Rand: Or maybe it’s not a single website authority score, right? Maybe there are multiple algorithmic elements that combine to suggest something is more authoritative than something else, right? And that could make it such that the statement is technically accurate. What I don’t love about this statement is it doesn’t say, “We don’t have a website authority score,” it says, “We don’t have anything like a website authority score,” which suggests there is no concept at all inside Google of rating websites on their authority. And that feels very…I don’t want to say, “Misleading,” it just feels like a direct lie, which, again, I think this sort of hurts credibility and you can see SEOs kind of believing that too.

So let’s move on and wrap up here. We’re going to get to some Q&A as well. You know, my closing thoughts on this…and, Eric, I would love yours as well, but my closing thoughts on this are I think that in many cases, paying attention to Google’s statements is wise and it can have interesting value, right? Like, we as marketers can derive interesting value from them, but we can’t take them at face value and we shouldn’t take them uncritically. And I think it pays to look at how the field distributes their answers and to see how disparate web marketers are in their beliefs about what causes rankings, whether Google’s statements are true or not. I find that information fascinating. I think that suggests to both marketers and anyone who uses marketer services that there is a huge delta in our field in terms of what people think and how they think it works.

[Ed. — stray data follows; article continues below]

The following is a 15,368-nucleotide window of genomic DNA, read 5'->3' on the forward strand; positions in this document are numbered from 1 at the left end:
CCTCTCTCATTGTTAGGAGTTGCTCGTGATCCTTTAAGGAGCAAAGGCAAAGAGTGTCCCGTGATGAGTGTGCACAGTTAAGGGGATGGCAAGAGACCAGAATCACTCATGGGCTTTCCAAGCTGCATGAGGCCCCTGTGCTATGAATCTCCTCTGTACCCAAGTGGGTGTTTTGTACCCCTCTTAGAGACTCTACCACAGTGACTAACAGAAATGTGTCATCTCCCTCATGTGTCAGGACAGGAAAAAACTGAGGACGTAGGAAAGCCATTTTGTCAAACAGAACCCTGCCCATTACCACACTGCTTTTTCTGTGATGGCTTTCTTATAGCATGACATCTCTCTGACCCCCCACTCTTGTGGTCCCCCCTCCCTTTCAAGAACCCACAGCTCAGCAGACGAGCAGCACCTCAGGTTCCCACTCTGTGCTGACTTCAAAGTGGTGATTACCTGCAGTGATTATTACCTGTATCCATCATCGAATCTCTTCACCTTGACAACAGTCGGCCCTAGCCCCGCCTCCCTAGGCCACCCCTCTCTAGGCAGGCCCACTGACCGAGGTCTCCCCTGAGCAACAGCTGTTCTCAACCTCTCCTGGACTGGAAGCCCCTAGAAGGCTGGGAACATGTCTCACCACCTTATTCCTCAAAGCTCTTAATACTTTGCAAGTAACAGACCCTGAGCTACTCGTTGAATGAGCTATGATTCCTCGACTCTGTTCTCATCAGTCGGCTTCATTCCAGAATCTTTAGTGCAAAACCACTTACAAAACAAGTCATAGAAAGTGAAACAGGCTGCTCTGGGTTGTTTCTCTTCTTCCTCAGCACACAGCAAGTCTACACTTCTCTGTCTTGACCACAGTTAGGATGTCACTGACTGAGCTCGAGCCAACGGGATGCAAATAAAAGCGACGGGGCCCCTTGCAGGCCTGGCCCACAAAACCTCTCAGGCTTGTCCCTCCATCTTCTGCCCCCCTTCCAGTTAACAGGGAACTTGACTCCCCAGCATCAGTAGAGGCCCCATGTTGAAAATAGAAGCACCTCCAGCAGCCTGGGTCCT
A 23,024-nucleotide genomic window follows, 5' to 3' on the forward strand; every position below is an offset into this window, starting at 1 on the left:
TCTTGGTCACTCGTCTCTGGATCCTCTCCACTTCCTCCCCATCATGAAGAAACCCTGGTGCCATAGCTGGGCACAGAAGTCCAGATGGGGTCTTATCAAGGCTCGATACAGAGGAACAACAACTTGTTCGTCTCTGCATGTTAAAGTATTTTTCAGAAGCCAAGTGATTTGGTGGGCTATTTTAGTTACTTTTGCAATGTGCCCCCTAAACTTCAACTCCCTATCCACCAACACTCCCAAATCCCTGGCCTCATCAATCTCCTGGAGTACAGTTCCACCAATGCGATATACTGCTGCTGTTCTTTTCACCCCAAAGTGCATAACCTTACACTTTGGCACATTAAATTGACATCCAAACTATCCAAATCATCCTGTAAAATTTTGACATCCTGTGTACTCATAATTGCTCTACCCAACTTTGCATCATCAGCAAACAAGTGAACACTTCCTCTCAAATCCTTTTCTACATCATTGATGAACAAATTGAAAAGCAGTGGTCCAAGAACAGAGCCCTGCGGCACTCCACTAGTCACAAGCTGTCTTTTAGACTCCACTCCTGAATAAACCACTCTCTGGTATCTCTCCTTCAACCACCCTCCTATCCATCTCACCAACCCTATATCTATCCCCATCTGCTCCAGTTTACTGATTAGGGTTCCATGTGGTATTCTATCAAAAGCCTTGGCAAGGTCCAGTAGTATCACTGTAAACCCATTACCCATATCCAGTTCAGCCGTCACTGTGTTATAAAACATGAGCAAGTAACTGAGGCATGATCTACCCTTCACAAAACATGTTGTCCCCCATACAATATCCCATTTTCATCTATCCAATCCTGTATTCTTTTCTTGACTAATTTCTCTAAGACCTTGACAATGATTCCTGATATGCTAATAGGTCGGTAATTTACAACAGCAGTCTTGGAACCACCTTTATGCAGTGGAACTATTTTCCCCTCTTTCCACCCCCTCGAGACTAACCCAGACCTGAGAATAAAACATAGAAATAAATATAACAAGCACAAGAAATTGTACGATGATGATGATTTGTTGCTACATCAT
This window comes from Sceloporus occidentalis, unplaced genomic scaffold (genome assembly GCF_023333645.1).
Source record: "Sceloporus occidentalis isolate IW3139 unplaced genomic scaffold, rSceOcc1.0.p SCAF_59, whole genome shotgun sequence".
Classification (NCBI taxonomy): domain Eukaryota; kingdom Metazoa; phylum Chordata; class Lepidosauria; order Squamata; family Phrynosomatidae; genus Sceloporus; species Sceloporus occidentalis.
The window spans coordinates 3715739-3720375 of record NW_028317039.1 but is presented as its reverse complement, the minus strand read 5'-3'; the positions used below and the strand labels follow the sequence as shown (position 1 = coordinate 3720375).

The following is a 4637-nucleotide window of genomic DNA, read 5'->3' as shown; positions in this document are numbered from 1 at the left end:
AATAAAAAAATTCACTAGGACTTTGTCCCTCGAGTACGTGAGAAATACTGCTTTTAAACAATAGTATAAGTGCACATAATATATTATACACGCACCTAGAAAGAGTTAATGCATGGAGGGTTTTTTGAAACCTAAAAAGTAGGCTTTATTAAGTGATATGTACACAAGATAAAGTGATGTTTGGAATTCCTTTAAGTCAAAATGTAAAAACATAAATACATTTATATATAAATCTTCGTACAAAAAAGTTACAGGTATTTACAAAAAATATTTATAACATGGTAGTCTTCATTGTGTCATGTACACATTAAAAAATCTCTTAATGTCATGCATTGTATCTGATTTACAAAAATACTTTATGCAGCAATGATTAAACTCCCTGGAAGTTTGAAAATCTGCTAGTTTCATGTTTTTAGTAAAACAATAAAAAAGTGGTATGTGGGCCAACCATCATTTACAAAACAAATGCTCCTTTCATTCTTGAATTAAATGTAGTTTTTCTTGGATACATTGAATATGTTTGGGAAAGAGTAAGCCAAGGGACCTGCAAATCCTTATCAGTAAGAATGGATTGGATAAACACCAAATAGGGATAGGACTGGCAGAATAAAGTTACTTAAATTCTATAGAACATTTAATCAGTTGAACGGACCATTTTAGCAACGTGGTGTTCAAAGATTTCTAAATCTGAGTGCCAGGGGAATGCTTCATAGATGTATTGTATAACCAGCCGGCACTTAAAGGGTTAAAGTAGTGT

Eric: And I think that when we look at the John Mueller statement, for example, about AMP as a ranking factor, you know, there’s, I believe, this internal culture thing at Google where what people are allowed to say and not say is constrained and maybe someone makes a public statement and some hornets’ nest gets stirred up around that. And I do think there are times when they get told, you know, “Let it die down,” rather than actively addressing it. And I do think Google would be better served with, you know, just clarifying these kinds of things, so I agree with you there. But the other thing…

Rand: And I also think…I worry a little bit… You know, if I were a PR person giving advice or if I were a manager, right, on the Google representative team, the advice I would be giving to my team, my employees would be, “Hey, it’s okay to say, ‘I’m sorry but we don’t reveal that information.'” And that’s a statement you almost never see from Google anymore, right, since the Matt Cutts era when Matt would say that frequently, like, “Well, I know the answer but I can’t tell you.” And I think we could return to that. I think it would be absolutely fine and fair to say, “Hey, that’s a great question. It’s not something that I’m authorized to give out.”